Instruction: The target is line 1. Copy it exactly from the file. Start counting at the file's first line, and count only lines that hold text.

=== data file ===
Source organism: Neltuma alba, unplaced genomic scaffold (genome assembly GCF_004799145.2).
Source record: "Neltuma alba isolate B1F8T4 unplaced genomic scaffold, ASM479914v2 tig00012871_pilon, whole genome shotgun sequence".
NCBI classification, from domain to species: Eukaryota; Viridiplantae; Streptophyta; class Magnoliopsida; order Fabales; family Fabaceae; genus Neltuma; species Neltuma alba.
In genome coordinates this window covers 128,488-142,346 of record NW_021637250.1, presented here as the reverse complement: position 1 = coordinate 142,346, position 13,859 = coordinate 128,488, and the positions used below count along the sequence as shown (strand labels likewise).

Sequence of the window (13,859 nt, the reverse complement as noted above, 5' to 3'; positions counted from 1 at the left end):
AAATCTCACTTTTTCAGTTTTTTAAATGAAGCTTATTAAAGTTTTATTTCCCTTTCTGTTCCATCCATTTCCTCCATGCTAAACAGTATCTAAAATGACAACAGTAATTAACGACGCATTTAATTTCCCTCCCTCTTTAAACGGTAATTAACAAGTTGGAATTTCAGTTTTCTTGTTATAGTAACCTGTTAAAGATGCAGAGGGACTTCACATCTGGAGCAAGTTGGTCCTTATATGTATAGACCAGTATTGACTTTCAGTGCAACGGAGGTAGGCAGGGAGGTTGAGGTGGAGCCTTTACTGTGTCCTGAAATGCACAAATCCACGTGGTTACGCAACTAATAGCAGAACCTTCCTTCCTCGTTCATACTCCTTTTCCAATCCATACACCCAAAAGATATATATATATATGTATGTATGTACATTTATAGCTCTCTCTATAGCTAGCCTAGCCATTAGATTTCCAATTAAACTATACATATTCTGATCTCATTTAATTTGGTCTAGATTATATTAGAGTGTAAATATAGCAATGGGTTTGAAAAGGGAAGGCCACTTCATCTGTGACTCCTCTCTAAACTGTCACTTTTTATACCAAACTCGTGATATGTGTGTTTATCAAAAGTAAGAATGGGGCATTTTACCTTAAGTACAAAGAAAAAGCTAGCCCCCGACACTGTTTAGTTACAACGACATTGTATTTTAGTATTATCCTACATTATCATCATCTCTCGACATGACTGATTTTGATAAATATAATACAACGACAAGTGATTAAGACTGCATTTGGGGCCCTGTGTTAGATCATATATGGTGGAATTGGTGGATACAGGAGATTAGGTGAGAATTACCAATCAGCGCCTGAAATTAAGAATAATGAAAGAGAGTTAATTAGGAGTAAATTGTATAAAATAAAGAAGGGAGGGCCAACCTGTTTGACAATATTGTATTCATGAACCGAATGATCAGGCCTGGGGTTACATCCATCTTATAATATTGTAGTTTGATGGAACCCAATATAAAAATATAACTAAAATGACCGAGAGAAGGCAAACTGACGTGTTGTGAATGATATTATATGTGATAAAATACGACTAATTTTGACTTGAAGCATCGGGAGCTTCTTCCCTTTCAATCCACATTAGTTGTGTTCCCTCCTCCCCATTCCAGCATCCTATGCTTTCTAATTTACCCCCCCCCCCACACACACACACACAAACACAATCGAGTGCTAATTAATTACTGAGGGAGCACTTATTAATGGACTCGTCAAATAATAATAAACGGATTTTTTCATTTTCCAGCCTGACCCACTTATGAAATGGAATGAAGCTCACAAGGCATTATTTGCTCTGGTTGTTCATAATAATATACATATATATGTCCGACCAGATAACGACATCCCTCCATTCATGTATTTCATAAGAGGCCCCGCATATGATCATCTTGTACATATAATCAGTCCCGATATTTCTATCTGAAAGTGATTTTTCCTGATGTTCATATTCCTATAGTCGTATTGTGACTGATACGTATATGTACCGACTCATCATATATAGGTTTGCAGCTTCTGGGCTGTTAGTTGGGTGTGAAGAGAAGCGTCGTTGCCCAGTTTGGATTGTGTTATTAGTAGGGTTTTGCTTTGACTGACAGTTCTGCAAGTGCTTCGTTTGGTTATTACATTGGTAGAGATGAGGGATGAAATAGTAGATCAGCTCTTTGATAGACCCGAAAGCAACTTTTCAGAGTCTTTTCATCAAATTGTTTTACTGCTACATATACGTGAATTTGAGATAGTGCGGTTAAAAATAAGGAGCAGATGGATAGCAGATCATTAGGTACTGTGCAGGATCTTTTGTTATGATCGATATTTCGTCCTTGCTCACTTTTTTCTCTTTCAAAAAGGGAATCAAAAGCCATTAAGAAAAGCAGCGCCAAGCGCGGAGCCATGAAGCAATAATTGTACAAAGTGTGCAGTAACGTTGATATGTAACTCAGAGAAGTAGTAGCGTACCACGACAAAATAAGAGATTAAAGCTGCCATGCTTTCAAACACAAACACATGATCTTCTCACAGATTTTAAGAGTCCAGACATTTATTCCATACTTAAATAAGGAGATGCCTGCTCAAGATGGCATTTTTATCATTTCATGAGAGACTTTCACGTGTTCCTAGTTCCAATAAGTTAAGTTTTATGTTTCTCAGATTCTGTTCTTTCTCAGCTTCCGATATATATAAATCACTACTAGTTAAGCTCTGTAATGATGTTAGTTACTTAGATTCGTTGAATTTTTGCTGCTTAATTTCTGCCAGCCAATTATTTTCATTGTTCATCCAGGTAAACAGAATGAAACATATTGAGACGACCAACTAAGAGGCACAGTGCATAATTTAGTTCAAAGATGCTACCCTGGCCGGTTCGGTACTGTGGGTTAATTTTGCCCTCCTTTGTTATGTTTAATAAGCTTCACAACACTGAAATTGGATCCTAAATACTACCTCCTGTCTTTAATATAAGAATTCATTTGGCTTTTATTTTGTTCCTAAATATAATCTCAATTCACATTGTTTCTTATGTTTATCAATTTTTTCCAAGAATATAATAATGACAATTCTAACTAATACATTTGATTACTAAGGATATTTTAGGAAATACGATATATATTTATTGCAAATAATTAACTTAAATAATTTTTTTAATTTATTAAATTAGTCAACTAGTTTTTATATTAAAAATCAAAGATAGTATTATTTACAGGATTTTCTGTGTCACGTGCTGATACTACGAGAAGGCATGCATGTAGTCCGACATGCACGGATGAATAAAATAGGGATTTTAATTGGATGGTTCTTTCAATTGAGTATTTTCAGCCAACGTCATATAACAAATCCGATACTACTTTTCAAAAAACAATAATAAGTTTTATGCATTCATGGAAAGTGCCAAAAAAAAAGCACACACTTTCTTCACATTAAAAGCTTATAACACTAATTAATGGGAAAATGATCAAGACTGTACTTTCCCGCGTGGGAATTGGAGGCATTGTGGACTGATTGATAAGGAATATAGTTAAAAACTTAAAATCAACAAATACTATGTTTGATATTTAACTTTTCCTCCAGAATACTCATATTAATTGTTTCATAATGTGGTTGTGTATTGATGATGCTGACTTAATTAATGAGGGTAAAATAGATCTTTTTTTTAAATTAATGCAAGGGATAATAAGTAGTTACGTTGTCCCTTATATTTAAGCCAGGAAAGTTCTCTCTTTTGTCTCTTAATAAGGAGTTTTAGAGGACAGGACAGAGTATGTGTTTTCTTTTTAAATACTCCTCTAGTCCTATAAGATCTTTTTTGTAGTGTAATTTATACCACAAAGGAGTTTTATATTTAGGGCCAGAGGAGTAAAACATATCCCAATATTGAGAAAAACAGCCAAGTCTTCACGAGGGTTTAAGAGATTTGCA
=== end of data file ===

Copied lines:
Source organism: Neltuma alba, unplaced genomic scaffold (genome assembly GCF_004799145.2).